|System: X360, PS3, PC, Wii, PSP, DS||Review Rating Legend|
|Dev: Ubisoft Quebec||1.0 - 1.9 = Avoid||4.0 - 4.4 = Great|
|Pub: Ubisoft||2.0 - 2.4 = Poor||4.5 - 4.9 = Must Buy|
|Release: May 18, 2010||2.5 - 2.9 = Average||5.0 = The Best|
|Players: 1||3.0 - 3.4 = Fair|
|ESRB Rating: Teen||3.5 - 3.9 = Good|
by J. Matthew Zoss
Ever since Ubisoft took over the Prince of Persia franchise with Prince of Persia: The Sands of Time, the series has been concerned with the concept of turning back the clock. In each release, the title character uses the power to control the flow of time in order to overcome the platforming challenges he encounters, and that formula hasn't changed for Prince of Persia: The Forgotten Sands.
As with most major franchise releases, The Forgotten Sands has appeared on pretty much every gaming console you can think of, including the PlayStation Portable. While many PSP games attempt to emulate the console version of its associated game, Ubisoft wisely went a different way for The Forgotten Sands' PSP version. Sticking with the concept of turning back time, The Forgotten Sands PSP looks to the original PC Prince of Persia games as inspiration.
The PSP version of The Forgotten Sands is an old-school side-scrolling adventure that marries the acrobatic platforming moves and time control powers of the new games with the clever side-scrolling level designs of the original games. As with all of the Prince of Persia titles, The Forgotten Sands kicks off with a simple plot that sends the title character running through a series of obstacles with minimal story elements. This time, The Prince is on the run from a fire demon that is out to assassinate the royal family in order to prevent his prophesized death at a royal's hands. He quickly recruits the help of Helem, a floating sprite with the power to slow time. Helem recruits the Prince to rescue her sisters, other sprites who have been imprisoned by the fire demon. Together, the duo adventure across the kingdom on their quest to defeat their common enemy.
Despite the 3D look of the game, each of the game's many stages unfold in strict side-scrolling fashion. The Prince has all his standard tricks, such as wall-jumping, swinging from poles, and the like. The majority of every stage is centered on platforming elements, which require more and more frequent use of Helem's time control powers as the game progresses. At first, she can only slow time, which can only be used in specific instances. Moving traps can be stopped in place and flows of sand can be frozen into solid poles that can be jumped onto or swung from. After acquiring the ability to increase time, you can use it to speed up those same sand flows into super-pressured streams that can push blocks into position or get slow-moving obstacles out of your way. Later stages require frequent use of both powers, as well as lightning-fast movement from platform to platform. Fortunately, if you fall to your death, your time powers keep the penalties minimal. Die once and you'll return to the start of the current room, losing a chunk of your life bar. Deplete your life bar entirely and you'll get bounced back to the last save point. It's a fair system that punishes your failures but not so harshly as to be too frustrating.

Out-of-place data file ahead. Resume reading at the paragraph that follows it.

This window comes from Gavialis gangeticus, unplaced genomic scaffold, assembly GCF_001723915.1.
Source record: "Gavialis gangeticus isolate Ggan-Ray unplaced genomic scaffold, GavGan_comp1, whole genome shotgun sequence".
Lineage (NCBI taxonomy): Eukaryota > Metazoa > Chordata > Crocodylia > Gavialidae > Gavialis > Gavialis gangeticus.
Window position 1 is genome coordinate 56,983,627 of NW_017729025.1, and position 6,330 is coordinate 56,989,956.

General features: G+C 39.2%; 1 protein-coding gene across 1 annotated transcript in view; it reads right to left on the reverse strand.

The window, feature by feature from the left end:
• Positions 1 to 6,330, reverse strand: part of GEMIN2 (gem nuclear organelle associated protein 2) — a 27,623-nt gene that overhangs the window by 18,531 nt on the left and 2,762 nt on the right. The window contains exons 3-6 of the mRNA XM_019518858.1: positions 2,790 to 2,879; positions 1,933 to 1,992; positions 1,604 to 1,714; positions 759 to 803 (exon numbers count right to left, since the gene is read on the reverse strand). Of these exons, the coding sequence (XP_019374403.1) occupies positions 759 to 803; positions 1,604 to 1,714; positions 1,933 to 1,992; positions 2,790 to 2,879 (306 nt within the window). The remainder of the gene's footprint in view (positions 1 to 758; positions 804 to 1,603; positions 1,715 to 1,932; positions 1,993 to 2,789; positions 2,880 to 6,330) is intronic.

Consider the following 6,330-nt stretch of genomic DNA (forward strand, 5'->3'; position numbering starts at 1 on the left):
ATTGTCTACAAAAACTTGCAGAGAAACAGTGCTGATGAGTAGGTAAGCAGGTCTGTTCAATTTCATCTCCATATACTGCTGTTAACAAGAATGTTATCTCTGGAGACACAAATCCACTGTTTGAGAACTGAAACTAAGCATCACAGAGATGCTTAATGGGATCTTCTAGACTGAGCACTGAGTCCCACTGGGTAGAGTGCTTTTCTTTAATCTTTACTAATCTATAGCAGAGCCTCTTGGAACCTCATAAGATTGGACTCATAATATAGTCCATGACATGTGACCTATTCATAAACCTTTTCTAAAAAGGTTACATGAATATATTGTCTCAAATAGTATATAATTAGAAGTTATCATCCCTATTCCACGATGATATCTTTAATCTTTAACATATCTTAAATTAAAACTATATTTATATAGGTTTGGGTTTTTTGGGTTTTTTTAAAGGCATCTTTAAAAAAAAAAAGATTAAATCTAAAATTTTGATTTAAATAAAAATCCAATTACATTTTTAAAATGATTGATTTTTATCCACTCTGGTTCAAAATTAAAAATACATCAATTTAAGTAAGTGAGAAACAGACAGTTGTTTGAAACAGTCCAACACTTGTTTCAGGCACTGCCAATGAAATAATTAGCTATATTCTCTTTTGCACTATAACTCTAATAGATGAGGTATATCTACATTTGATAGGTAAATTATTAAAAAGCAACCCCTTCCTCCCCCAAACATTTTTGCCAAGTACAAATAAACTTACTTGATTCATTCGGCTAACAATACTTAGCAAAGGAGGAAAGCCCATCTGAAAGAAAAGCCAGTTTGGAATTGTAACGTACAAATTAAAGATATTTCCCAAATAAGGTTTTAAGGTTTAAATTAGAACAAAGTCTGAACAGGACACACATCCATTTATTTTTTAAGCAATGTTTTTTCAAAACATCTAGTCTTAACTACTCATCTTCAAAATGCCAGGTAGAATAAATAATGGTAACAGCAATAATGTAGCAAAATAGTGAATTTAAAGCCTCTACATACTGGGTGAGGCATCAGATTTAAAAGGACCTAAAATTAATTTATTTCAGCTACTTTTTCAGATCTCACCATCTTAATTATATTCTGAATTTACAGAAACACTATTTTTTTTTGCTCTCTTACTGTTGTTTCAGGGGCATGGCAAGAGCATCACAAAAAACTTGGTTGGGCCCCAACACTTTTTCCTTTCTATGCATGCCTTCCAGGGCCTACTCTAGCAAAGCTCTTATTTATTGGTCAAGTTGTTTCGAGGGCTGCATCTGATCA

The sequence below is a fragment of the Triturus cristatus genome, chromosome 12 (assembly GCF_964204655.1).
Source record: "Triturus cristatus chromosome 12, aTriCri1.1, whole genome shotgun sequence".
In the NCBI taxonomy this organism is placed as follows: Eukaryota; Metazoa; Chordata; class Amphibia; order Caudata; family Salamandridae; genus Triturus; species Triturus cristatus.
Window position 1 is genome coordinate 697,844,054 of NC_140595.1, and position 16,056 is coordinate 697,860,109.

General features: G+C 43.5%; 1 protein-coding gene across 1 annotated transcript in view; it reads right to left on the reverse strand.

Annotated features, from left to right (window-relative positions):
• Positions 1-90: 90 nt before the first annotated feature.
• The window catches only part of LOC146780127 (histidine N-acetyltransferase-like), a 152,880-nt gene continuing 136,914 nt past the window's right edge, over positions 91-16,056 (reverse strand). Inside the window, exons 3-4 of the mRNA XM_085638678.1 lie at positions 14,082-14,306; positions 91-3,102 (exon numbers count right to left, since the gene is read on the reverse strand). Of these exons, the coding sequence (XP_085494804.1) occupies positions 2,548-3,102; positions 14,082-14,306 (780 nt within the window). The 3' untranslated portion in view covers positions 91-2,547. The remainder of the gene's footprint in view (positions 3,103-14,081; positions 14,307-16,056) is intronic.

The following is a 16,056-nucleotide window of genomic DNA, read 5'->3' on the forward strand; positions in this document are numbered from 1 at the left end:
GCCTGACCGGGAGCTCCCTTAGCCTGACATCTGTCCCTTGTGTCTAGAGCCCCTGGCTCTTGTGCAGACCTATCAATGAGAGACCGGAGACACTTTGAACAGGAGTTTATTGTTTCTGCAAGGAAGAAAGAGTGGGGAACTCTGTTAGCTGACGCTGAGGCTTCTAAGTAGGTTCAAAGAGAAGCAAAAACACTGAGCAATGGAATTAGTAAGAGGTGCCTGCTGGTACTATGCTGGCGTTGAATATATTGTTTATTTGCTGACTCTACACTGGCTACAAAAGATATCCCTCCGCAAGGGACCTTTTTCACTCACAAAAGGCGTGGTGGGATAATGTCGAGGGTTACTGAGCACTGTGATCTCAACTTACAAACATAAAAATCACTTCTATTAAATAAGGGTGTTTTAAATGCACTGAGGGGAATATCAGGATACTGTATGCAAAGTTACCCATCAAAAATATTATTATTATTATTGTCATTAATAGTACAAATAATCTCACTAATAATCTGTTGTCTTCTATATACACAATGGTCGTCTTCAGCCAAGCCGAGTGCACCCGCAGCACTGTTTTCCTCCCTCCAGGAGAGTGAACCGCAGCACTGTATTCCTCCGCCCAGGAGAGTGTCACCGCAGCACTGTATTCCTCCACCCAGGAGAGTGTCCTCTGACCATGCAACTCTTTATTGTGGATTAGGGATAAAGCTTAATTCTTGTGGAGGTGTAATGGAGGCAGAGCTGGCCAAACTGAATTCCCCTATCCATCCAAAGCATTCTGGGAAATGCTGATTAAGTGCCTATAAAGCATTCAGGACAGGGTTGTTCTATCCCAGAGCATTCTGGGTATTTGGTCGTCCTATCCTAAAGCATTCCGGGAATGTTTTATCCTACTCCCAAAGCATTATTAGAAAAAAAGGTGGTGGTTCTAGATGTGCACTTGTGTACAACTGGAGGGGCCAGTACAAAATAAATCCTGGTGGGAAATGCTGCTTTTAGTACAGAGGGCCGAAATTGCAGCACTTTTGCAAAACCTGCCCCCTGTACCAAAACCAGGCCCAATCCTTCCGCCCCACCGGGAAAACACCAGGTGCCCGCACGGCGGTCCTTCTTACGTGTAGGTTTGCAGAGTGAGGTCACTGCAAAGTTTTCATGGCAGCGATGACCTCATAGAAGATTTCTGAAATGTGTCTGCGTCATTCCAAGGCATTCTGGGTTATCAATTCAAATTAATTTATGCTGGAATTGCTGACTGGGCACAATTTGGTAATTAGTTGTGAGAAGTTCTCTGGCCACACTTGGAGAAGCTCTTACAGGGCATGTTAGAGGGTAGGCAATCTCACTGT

Overall, the controls handle the platforming elements pretty well. The Prince is controlled with the D-pad (not the analog nub) and time control powers are mapped to the shoulder buttons. The control scheme allows you to quickly unleash your powers on the environment around you, but there are a few minor frustrations. To run up a wall, you need to press up on the D-pad rather than towards the wall. It's not a major problem, but a bit strange until you get used to it. After all, to scale a wall to your right, you'd expect to press right. Right? A more substantive problem presents itself in the rare instances when you need to choose between one of several objects in the environment to affect with your time controls powers. Helem automatically moves from one target to the next, but you can guide her specifically with the analog nub. At least, that's the theory. Aiming her is the one aspect of the control scheme that simply doesn't work as it should. Helem continues to move independently even as you try to target her, so controlling her usually feels slippery and jittery. Even when you're not trying to control her, Helem's targeting can be problematic. In several instances, she moved on to the next target when I needed her to stay put. In one area, you need to swing from a series of sand flows that you freeze into poles. Only one can be frozen at a time, so you need to freeze one, swing from it, and trigger your time power while in the air. Several times Helem skipped my target and fluttered ahead to the next one, causing me to die time after time until I finally managed to freeze them all in perfect succession.